- ASUS ROG Rampage IV GENE Motherboard Review
- Meet The Family - ROG Rampage IV Series
- A Closer Look - Design Highlights
- A Closer Look - Topology, I/O, and Power Delivery
- Features - UEFI BIOS
- Features - Software and Utilities
- Testing - Setup and Overclocking
- Testing - Storage and USB
- Testing - CPU and Memory
- Final Thoughts
- All Pages
Testing - Storage and USB
SATA - 6 GB/s
6 GB/s performance is very comparable across the board, with the X79 boards tending to tick a small notch below that of Z77, and all of the X79 boards performed very similarly. The ASMedia controller also produced consistent results, and as we've said before, these 6GB/s ports are more like 4.5 GB/s ports, since we routinely see performance almost right in the middle of Intel 3 and 6 GB/s transfer speeds.
SATA - 3 GB/s
3 GB/s performance is almost flat across-the-board, even between X79 and Z77 and any differences are essentially indistinguishable.
Again, USB 2.0 performance (even in high queue depth transfers which we didn't show to minimize redundancy) is a similar story to 3 GB/s SATA testing, basically a wash with the ROG Rampage IV Gene performing essentially identically with the other X79 boards we've tested.
While X79 doesn't have "Intel Turbo" to take advantage of for USB 3.0 boost because X79 doesn't have native USB 3.0 like Z77, UASP protocols do a fantastic job of providing a significant boost in USB 3.0 transfer performance. Base USB 3.0 performance on the Gene is comparable to the P9X79 boards, and the UASP mode actually bests the Z77X-UD3H in read speeds despite it using the Intel Turbo protocol that delivers an additional boost in performance on ASUS' Z77 boards. The ATTO tests shown above exhibit high Queue Depth performance, and we see strong performance here as the speeds ramp up to full throughput at about 256 MB transfer sizes.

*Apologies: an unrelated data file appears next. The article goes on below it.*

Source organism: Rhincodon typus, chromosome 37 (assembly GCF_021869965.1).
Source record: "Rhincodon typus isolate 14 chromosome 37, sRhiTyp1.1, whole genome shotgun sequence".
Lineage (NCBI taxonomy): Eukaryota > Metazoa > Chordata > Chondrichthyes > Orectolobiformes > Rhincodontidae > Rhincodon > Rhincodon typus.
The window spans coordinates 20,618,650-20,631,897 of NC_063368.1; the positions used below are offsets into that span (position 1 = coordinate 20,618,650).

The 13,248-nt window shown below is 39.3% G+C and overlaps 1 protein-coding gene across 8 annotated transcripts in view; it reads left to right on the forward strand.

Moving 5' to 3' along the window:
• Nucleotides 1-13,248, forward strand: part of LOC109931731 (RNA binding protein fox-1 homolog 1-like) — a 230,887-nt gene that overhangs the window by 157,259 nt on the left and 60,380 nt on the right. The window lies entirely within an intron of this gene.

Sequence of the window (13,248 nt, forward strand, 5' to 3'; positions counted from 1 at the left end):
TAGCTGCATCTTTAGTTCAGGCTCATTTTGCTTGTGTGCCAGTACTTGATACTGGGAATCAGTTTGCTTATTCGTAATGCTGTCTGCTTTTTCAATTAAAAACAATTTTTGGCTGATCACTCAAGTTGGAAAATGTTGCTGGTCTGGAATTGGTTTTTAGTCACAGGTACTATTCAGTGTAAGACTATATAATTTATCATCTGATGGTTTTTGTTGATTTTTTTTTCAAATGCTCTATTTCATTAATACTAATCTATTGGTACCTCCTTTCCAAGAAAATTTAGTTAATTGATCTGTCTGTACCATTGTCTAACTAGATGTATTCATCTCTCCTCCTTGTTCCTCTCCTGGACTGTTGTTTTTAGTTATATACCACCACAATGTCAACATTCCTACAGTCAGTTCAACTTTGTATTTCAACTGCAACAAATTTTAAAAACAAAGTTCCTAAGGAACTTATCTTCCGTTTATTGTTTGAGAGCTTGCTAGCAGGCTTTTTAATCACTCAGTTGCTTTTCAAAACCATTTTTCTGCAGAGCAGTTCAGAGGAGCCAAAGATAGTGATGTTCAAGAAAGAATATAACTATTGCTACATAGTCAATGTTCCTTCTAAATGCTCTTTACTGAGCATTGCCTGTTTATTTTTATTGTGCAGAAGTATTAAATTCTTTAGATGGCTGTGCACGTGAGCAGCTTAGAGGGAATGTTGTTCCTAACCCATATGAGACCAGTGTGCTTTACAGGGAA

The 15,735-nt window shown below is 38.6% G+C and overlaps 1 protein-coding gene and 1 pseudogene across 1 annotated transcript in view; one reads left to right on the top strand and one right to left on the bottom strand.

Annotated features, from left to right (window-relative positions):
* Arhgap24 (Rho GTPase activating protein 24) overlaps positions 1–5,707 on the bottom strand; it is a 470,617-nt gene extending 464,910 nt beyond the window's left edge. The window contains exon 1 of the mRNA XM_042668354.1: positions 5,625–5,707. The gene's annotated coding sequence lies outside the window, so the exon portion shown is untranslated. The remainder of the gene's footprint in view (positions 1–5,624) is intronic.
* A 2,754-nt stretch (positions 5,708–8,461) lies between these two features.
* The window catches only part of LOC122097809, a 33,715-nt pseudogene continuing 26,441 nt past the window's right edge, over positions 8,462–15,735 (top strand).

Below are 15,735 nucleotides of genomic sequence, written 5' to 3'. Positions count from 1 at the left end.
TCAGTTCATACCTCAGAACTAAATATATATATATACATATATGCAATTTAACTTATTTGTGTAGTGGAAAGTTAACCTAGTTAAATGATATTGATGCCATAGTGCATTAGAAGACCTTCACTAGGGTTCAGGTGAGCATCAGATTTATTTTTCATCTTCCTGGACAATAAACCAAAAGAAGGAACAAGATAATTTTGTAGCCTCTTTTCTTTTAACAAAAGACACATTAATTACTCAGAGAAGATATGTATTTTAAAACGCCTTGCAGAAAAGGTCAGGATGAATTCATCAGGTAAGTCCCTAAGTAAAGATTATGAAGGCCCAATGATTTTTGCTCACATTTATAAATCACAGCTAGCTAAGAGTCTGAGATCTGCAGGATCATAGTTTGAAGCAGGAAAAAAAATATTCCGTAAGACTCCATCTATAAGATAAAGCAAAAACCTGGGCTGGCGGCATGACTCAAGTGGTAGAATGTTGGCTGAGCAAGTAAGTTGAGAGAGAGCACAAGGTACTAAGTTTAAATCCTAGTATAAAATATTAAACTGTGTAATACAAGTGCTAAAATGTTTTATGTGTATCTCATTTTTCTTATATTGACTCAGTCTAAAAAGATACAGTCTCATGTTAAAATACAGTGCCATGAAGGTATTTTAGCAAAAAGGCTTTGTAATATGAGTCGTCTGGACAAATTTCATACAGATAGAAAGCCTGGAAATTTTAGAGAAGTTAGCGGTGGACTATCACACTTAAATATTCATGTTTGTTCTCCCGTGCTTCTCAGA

Keep in mind that while UASP protocol is faster than Intel Turbo boost, the Turbo Boost benefits from being directly linked/tied into the PCH. We see UASP performance being slower than Intel Turbo Boost because it's handled by the ASMedia controller which is limited by a PCI-e x1 lane. With Windows 8 and native UASP performance, you'll find UASP as the USB 3.0 protocol king.